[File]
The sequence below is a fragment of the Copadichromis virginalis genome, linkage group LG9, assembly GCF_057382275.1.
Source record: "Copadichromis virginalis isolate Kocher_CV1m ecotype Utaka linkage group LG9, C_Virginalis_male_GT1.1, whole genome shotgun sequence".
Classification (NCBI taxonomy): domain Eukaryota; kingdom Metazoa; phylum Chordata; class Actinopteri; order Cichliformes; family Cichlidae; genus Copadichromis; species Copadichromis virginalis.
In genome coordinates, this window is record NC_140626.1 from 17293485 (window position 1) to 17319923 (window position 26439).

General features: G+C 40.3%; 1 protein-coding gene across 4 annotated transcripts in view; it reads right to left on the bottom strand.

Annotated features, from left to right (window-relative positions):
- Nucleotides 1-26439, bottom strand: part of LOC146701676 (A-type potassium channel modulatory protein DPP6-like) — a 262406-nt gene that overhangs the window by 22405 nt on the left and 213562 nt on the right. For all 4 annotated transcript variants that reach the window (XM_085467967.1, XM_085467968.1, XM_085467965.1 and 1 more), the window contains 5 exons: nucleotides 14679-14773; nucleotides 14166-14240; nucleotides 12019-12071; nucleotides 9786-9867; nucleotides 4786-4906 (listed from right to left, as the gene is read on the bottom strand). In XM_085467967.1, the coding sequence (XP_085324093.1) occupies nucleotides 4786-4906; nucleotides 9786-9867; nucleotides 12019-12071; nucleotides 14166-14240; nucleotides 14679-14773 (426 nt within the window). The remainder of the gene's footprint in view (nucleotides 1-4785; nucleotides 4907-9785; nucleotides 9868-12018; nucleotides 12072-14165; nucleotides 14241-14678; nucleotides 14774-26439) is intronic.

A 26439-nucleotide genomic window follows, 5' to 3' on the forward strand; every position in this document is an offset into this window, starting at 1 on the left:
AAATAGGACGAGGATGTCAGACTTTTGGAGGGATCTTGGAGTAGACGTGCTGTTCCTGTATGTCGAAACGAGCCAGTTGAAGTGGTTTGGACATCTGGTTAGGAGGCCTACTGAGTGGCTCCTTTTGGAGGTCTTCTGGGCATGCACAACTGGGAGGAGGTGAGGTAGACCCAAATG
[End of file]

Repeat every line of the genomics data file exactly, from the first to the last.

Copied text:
The sequence below is a fragment of the Copadichromis virginalis genome, linkage group LG9, assembly GCF_057382275.1.
Source record: "Copadichromis virginalis isolate Kocher_CV1m ecotype Utaka linkage group LG9, C_Virginalis_male_GT1.1, whole genome shotgun sequence".
Classification (NCBI taxonomy): domain Eukaryota; kingdom Metazoa; phylum Chordata; class Actinopteri; order Cichliformes; family Cichlidae; genus Copadichromis; species Copadichromis virginalis.
In genome coordinates, this window is record NC_140626.1 from 17293485 (window position 1) to 17319923 (window position 26439).

General features: G+C 40.3%; 1 protein-coding gene across 4 annotated transcripts in view; it reads right to left on the bottom strand.

Annotated features, from left to right (window-relative positions):
- Nucleotides 1-26439, bottom strand: part of LOC146701676 (A-type potassium channel modulatory protein DPP6-like) — a 262406-nt gene that overhangs the window by 22405 nt on the left and 213562 nt on the right. For all 4 annotated transcript variants that reach the window (XM_085467967.1, XM_085467968.1, XM_085467965.1 and 1 more), the window contains 5 exons: nucleotides 14679-14773; nucleotides 14166-14240; nucleotides 12019-12071; nucleotides 9786-9867; nucleotides 4786-4906 (listed from right to left, as the gene is read on the bottom strand). In XM_085467967.1, the coding sequence (XP_085324093.1) occupies nucleotides 4786-4906; nucleotides 9786-9867; nucleotides 12019-12071; nucleotides 14166-14240; nucleotides 14679-14773 (426 nt within the window). The remainder of the gene's footprint in view (nucleotides 1-4785; nucleotides 4907-9785; nucleotides 9868-12018; nucleotides 12072-14165; nucleotides 14241-14678; nucleotides 14774-26439) is intronic.

A 26439-nucleotide genomic window follows, 5' to 3' on the forward strand; every position in this document is an offset into this window, starting at 1 on the left:
AAATAGGACGAGGATGTCAGACTTTTGGAGGGATCTTGGAGTAGACGTGCTGTTCCTGTATGTCGAAACGAGCCAGTTGAAGTGGTTTGGACATCTGGTTAGGAGGCCTACTGAGTGGCTCCTTTTGGAGGTCTTCTGGGCATGCACAACTGGGAGGAGGTGAGGTAGACCCAAATG